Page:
He moved over to television production for 40 years, retiring in 1991. Tommy was prop master for “Rowan & Martin’s Laugh-In” and was a charter member of the Screen Actors Guild.
During our time with the two gentlemen, I asked Gordon if people found out that he had been Porky in films. He said that they did, and most honored his request to be called Gordon, not Porky. Except this one smart aleck.
“He began to taunt me one day after school,” Gordon recalled, “but after I broke a Coca-Cola bottle across his face, he realized I was serious. I never had any more problems with it. Only my mother called me Porky those days.”
Gordon Lee had literally disappeared from most of the world. When “The Little Rascals” hit TV in 1955, he remained silent. Even other Gang members didn’t know where he was. That’s the way Gordon wanted it. I wouldn’t have tried to force him to come forward (why am I thinking of Coca-Cola?).
But finally, in the late 1970s, when the nostalgia craze was at a fever pitch, Spanky located Gordon and talked him into stepping back into the public spotlight.
Spanky told him that people wanted to talk with him and thank him for all the great times. And he could make some money as well. So Porky came out of hiding.
Rodney, John and I had read that Tommy Bond had recently sued King World Features, who had taken over the TV rights to The Little Rascals in the early 1970s. Bond was seeking damages for King World using his image on Rascal merchandising without his permission.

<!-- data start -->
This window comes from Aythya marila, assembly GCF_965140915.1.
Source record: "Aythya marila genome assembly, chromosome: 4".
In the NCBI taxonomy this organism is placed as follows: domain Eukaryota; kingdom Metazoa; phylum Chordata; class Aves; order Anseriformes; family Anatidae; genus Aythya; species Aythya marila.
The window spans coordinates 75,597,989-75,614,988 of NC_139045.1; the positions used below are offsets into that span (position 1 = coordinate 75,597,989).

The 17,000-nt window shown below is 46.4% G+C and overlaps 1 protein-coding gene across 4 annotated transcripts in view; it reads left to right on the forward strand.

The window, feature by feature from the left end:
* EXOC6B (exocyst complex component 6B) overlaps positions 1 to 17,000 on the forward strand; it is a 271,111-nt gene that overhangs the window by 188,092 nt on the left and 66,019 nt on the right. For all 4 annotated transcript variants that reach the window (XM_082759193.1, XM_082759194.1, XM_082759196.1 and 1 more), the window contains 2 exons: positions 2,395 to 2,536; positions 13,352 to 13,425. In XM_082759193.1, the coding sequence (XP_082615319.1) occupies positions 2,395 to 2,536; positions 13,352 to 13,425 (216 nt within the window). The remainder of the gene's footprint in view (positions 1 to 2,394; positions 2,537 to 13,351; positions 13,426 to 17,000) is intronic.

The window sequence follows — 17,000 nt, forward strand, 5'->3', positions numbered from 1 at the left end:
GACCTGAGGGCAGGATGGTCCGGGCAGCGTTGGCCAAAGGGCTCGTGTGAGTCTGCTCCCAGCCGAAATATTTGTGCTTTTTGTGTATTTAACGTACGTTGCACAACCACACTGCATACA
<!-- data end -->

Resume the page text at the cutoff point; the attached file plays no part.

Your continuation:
King World claimed that they didn’t need his permission. A court would decide.
Unlike most of the “Our Gang” members such as Spanky and Alfalfa, Tommy was never put under a long-term contract, but rather was hired on a “per-film” status.
Since Butch didn’t appear in all the comedy shorts, the studio figured there was no reason to have to pay the kid and not use him.
This proved to be the deal breaker in Bond’s favor. He won his case and was awarded a sizeable judgment. But at the time he told us this story, the King World battery of attorneys had the judgment tied up in appeals, so he hadn’t received any money.
After at least an hour had passed, other attendees had noticed Gordon and Tommy, so we said our goodbyes and thanked them for the incredible visit.
Paths would cross again several years later when John and I talked with Porky again in beautiful downtown Burbank. He was getting on the same elevator we were getting off, and he recognized us on sight.
We were flattered as all get-out. Gordon did celebrity shows off and on for about 20 years. He often told his fans that he was merely a “relic of history.” He had moved to Minnesota to be near his son.
The “O-tay kid” passed away from cancer in 2005 at 71.
John and I ran into Butch two more times through the years, once in Cleveland, Ohio, and in Burbank. We spoke again each time, reminding him of our initial meeting in Knoxville.
Bond’s wife and son were with him in Burbank. She reminded me of Suzanne Blackmer, and the younger Bond looked just like his dad. Tommy “Butch” Bond died at 79 in 2005, the same year as Porky.
At the time of his death, the King World lawyers were still earning their retainers. Butch had still not seen a nickel of his awarded settlement from 20 years earlier.
Mike Cline’s website, “Mike Cline’s Then Playing,” documents all the movies played in Rowan County theaters from 1920 through 1979.